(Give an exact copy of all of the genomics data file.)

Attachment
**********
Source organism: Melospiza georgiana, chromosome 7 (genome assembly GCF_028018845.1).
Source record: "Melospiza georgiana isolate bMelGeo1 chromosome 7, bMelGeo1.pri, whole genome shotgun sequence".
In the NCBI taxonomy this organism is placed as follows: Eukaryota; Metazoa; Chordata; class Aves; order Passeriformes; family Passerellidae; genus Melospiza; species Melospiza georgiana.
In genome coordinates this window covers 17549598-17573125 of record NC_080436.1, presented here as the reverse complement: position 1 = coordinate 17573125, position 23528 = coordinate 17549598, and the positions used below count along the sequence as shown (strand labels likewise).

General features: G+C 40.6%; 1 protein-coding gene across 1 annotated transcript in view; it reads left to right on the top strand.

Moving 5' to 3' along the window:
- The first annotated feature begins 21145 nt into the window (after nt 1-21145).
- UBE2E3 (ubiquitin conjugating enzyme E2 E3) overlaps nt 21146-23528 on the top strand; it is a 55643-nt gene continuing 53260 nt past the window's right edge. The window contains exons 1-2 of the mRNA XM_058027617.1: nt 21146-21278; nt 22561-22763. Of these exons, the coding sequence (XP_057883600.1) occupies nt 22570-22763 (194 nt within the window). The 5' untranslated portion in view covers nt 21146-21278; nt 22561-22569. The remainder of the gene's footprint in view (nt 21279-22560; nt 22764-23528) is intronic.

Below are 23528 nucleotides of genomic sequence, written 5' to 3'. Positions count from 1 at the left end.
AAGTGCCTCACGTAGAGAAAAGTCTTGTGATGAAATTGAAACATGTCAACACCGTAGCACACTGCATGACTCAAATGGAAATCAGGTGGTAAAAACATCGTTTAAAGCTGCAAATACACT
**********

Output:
Source organism: Melospiza georgiana, chromosome 7 (genome assembly GCF_028018845.1).
Source record: "Melospiza georgiana isolate bMelGeo1 chromosome 7, bMelGeo1.pri, whole genome shotgun sequence".
In the NCBI taxonomy this organism is placed as follows: Eukaryota; Metazoa; Chordata; class Aves; order Passeriformes; family Passerellidae; genus Melospiza; species Melospiza georgiana.
In genome coordinates this window covers 17549598-17573125 of record NC_080436.1, presented here as the reverse complement: position 1 = coordinate 17573125, position 23528 = coordinate 17549598, and the positions used below count along the sequence as shown (strand labels likewise).

General features: G+C 40.6%; 1 protein-coding gene across 1 annotated transcript in view; it reads left to right on the top strand.

Moving 5' to 3' along the window:
- The first annotated feature begins 21145 nt into the window (after nt 1-21145).
- UBE2E3 (ubiquitin conjugating enzyme E2 E3) overlaps nt 21146-23528 on the top strand; it is a 55643-nt gene continuing 53260 nt past the window's right edge. The window contains exons 1-2 of the mRNA XM_058027617.1: nt 21146-21278; nt 22561-22763. Of these exons, the coding sequence (XP_057883600.1) occupies nt 22570-22763 (194 nt within the window). The 5' untranslated portion in view covers nt 21146-21278; nt 22561-22569. The remainder of the gene's footprint in view (nt 21279-22560; nt 22764-23528) is intronic.

Below are 23528 nucleotides of genomic sequence, written 5' to 3'. Positions count from 1 at the left end.
AAGTGCCTCACGTAGAGAAAAGTCTTGTGATGAAATTGAAACATGTCAACACCGTAGCACACTGCATGACTCAAATGGAAATCAGGTGGTAAAAACATCGTTTAAAGCTGCAAATACACT